The partnership in space, like that on the African continent, will give a new dimension to the longstanding India-Japan ties. It makes sense for India to partner with Japan to focus such opportunities in areas where the two countries have complementary strengths. The space partnership will serve as another plank in the effort to present a counter to Beijing. For New Delhi, it is also a spring board for a bigger role in the global arena. India must seize this opportunity with a clear plan.

India, Japan Ink 15 Agreements Including Aviation, Trade and Science

The pact in the area of disaster risk management, entered into between the Ministry of Home Affairs and the Cabinet Office of the Government of Japan, aims to cooperate and collaborate in the field of disaster risk reduction, an official statement said

India and Japan on Wednesday signed 15 deals in key areas, including civil aviation, trade, science and technology, and skill development.

The pact in the area of disaster risk management, entered into between the Ministry of Home Affairs and the Cabinet Office of the Government of Japan, aims to cooperate and collaborate in the field of disaster risk reduction, an official statement said.

It said the understanding in the field of skill development looks to further strengthen bilateral relations and cooperation in the field of Japanese language education in India.

The one titled ‘India-Japan Investment Promotion Road Map’ envisages enhanced Japanese investments in India while the ‘Japan-India special programme for Make In India’ is on bilateral cooperation towards infrastructure development in the Mandal Bechraj-Khoraj region in Gujarat.

There was exchange of RoD (Record of Discussions) on civil aviation under which Indian and Japanese carriers can now mount unlimited number of flights to selected cities in both countries.

There was an agreement to establish a joint exchange programme to identify and foster talented young scientists from both countries to collaborate in the field of theoretical biology.

The MoU (Memorandum of Understanding) between the Department of Biotechnology and Japan’s National Institute of Advanced Science & Technology (AIST) seeks to promote research collaboration between these institutions in the field of life sciences and biotech, the statement said.

The India Japan Act East Forum, among the agreements signed, seeks to enhance connectivity and promote developmental projects in India’s North Eastern region in an efficient and effective manner, it said.

There were four agreements in the field of sports, including one to facilitate and deepen international education cooperation and exchanges between both Sports Authority of India and Nippon Sport Science University, Japan.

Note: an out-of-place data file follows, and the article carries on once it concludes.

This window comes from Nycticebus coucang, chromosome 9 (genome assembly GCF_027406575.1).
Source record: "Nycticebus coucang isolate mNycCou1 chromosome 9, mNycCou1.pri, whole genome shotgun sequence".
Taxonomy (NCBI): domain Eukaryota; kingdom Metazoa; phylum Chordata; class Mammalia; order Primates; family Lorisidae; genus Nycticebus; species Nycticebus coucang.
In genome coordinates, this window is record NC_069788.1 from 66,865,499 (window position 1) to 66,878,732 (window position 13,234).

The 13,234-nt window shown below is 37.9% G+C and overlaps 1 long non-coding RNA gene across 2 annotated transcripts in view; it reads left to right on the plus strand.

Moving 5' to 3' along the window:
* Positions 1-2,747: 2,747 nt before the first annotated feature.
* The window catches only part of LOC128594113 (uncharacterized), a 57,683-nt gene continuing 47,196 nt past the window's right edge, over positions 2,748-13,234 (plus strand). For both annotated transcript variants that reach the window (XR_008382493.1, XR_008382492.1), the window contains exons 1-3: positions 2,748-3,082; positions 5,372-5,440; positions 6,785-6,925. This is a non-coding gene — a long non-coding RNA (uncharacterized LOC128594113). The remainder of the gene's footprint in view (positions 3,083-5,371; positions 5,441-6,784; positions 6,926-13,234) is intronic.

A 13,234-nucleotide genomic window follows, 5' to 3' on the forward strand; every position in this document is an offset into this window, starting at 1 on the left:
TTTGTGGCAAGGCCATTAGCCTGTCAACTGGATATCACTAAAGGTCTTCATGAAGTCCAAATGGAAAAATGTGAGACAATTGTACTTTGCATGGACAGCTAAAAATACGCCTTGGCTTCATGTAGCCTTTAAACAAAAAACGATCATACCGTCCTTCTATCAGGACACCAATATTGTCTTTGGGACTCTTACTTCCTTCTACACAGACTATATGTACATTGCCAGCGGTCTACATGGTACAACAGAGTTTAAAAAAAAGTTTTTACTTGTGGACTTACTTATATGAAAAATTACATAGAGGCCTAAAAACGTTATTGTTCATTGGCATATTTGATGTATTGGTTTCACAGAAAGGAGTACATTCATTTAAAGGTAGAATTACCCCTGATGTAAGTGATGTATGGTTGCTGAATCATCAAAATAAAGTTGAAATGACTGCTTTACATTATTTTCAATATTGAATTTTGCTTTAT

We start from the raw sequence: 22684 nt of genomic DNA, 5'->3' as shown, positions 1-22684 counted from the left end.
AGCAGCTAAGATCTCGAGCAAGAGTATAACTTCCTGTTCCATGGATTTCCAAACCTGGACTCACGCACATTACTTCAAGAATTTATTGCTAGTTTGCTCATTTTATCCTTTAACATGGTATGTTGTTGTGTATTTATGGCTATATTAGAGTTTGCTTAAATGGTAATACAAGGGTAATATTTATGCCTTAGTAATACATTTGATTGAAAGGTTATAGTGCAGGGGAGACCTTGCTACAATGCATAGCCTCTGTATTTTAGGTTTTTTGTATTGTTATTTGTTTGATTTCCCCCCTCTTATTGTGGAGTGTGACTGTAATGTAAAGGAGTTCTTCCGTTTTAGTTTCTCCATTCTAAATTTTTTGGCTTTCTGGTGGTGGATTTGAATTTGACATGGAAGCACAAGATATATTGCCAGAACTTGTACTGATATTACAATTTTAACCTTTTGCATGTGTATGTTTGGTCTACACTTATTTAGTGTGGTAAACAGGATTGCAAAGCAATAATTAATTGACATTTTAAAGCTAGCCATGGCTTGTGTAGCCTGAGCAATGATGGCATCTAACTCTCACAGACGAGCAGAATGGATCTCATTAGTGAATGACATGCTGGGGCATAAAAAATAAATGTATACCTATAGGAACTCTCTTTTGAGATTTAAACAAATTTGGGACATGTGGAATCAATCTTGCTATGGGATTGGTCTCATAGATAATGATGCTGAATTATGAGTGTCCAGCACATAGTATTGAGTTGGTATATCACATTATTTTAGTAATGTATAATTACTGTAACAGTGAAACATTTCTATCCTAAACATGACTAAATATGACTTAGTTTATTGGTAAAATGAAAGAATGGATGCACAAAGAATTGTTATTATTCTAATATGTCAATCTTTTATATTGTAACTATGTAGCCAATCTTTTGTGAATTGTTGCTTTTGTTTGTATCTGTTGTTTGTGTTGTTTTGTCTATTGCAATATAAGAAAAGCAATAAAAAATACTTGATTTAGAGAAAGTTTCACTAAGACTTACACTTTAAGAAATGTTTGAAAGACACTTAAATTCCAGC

Source: NDTV

CBDT signs 4 more APAs with taxpayers in August

The Central Board of Direct Taxes (CBDT) signed four more advance pricing agreements (APAs) in August with Indian taxpayers as it looks to reduce litigation by providing certainty in transfer pricing.

The four APAs entered into during August, 2017 pertain to various sectors of the economy like telecom, banking, manufacturing and education, an official statement said today.

“Out of these four agreements, three are unilateral and one is a bilateral,” it said.

According to the statement, the bilateral APA is for international transactions between an Indian company and a UK-based company and this is the eighth bilateral APA with the United Kingdom and 13th overall (the other five being with Japan).

With the signing of these four agreements, the total number of APAs entered into by CBDT has reached 175, the statement said, adding, “this includes 162 unilateral APAs and 13 bilateral APAs.”

Besides, in the current financial year, a total of 23 APAs (2 bilateral and 21 unilateral) have been signed till date, the statement noted.

The APA provisions were introduced in the Income-tax Act in 2012 and the “rollback” provisions were introduced in 2014.

The scheme endeavours to provide certainty to taxpayers in the domain of transfer pricing by specifying the methods of pricing and setting the prices of international transactions in advance.

The statement pointed out that since its inception, the APA scheme has been well-accepted by taxpayers and that has resulted in more than 800 applications (both unilateral and bilateral) being filed so far in five years.

Noting that the progress of the APA scheme strengthens the government’s resolve of fostering a non-adversarial tax regime, the statement said the Indian APA programme has been appreciated nationally and internationally for being able to address complex transfer pricing issues in a fair and transparent manner.

 

Source: Times of India